Cherry Blossom



Welcoming the arrival of spring, the Hanami (Flower Viewing) follows a centuries old custom in Japan celebrating the country’s numerous cherry blossom trees, called sakura. Each year thousands of people gather in parks to hold feasts with friends, family and company coworkers under the flowering trees.


Hanami festivities have become popular outside of Japan as well, and are now also celebrated in other countries around the world including South Korea, Taiwan, China and the Philippines.


In the United States, Hanami has also become very popular. In 1912, Japan gave 3,000 sakura trees to the United States in celebration of the nations’ friendship. Planted in Washington D.C., the sakura trees continue to be a popular tourist attraction, and every year the National Cherry Blossom Festival honors the close relationship between the two countries.


Celebrating its 105th year, the 2017 National Cherry Blossom Festival in Washington D.C. marks the arrival of spring with the nation’s largest and oldest cherry blossom festival. Running March 20 through April 16, 2017, the National Cherry Blossom Festival has become an annual two week springtime celebration featuring more than 200 international cultural performances and over 90 special events from arts and exhibitions to cuisine and sports. More than 700,000 people visit Washington D.C.’s Tidal Basin each year to celebrate the festival and enjoy the 3,000 blossoming cherry trees.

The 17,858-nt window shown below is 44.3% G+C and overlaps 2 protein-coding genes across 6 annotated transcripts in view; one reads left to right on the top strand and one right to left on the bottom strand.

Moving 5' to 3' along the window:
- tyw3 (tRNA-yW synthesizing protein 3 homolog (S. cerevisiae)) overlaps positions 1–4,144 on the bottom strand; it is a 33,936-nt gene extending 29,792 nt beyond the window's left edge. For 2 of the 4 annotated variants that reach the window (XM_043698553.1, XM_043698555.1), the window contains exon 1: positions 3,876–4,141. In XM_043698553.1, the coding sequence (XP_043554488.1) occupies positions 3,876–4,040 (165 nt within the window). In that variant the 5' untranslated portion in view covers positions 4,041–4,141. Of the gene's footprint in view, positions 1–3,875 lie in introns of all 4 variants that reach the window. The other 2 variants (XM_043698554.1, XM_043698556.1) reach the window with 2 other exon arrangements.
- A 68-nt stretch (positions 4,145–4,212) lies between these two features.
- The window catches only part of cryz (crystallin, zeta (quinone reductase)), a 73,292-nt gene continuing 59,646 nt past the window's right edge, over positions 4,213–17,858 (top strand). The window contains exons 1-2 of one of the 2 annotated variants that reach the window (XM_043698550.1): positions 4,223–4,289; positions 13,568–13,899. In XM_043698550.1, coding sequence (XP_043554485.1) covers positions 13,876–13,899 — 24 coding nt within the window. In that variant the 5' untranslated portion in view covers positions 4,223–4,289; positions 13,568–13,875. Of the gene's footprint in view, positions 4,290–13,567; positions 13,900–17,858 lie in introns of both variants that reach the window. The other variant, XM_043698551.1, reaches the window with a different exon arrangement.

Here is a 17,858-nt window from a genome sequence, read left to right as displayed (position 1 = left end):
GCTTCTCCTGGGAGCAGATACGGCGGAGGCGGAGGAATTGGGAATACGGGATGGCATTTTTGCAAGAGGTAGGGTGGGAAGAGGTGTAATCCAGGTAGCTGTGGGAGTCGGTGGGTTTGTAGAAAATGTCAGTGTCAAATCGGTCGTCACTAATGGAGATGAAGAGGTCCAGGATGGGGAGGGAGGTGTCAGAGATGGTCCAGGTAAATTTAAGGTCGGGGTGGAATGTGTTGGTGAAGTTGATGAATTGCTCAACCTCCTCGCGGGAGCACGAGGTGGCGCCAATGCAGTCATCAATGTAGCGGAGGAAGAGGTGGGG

Twelve varieties of cherry brighten a broad swath of parkland spanning Washington D.C.’s Hains Point westward through the Tidal Basin, Washington Monument and Lincoln Memorial. The predominant variety of cherry trees include the Yoshino and Kawazan. Additional variations include the Akebono, Weeping Japanese tree, Usuzumi, Takesimensis, Sargent, Fugenzo, Shirofugen, Okame, Autumn Flowering cherry tree, Snow Goose and the Afterglow.